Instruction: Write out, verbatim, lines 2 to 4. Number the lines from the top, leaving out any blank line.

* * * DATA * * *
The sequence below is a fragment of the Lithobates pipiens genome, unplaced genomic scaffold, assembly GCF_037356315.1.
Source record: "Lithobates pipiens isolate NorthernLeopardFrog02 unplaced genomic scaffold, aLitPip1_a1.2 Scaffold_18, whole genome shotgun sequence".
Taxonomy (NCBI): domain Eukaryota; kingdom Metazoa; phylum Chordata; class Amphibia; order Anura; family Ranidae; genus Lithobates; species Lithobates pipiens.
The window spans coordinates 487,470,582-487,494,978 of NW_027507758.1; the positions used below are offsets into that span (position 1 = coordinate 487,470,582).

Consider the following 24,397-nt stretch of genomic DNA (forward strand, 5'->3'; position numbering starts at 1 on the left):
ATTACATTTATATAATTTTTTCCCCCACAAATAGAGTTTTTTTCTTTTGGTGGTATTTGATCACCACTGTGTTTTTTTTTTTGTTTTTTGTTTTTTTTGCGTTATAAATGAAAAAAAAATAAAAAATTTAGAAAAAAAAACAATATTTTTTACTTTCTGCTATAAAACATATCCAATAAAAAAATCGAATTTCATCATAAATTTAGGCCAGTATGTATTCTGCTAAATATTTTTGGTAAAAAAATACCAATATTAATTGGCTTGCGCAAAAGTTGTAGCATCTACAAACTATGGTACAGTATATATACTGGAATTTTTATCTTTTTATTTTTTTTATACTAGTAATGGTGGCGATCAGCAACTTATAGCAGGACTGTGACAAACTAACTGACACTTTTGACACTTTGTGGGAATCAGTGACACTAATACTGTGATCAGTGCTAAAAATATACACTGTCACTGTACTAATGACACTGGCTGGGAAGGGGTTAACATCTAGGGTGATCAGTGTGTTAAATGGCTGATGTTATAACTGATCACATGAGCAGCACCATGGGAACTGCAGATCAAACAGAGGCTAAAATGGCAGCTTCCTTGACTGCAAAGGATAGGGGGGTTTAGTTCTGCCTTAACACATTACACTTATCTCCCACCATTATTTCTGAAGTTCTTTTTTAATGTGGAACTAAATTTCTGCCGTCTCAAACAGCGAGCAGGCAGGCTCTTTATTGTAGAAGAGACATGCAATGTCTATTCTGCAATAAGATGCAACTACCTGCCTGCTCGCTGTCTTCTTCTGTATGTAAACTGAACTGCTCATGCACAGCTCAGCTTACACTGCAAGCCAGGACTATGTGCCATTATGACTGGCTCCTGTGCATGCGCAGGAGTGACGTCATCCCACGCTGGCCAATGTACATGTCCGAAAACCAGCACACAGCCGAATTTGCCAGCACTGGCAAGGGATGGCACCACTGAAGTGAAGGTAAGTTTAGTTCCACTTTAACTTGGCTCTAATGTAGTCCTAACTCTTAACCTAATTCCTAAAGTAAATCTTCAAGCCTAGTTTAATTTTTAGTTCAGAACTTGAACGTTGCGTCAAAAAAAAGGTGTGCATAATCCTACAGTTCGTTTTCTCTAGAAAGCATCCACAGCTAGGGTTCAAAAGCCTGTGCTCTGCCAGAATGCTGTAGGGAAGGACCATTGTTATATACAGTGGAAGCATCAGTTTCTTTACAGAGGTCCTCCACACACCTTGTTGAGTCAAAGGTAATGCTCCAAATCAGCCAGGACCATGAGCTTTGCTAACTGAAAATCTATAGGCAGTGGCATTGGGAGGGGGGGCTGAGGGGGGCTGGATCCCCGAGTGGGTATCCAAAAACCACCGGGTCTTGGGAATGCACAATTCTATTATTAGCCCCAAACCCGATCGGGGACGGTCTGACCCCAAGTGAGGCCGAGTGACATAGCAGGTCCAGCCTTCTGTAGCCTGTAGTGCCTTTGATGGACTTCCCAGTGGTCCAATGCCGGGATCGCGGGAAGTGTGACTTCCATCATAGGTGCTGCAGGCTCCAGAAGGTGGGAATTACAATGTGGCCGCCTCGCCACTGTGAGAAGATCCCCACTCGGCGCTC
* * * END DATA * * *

Source record: "Lithobates pipiens isolate NorthernLeopardFrog02 unplaced genomic scaffold, aLitPip1_a1.2 Scaffold_18, whole genome shotgun sequence".
Taxonomy (NCBI): domain Eukaryota; kingdom Metazoa; phylum Chordata; class Amphibia; order Anura; family Ranidae; genus Lithobates; species Lithobates pipiens.
The window spans coordinates 487,470,582-487,494,978 of NW_027507758.1; the positions used below are offsets into that span (position 1 = coordinate 487,470,582).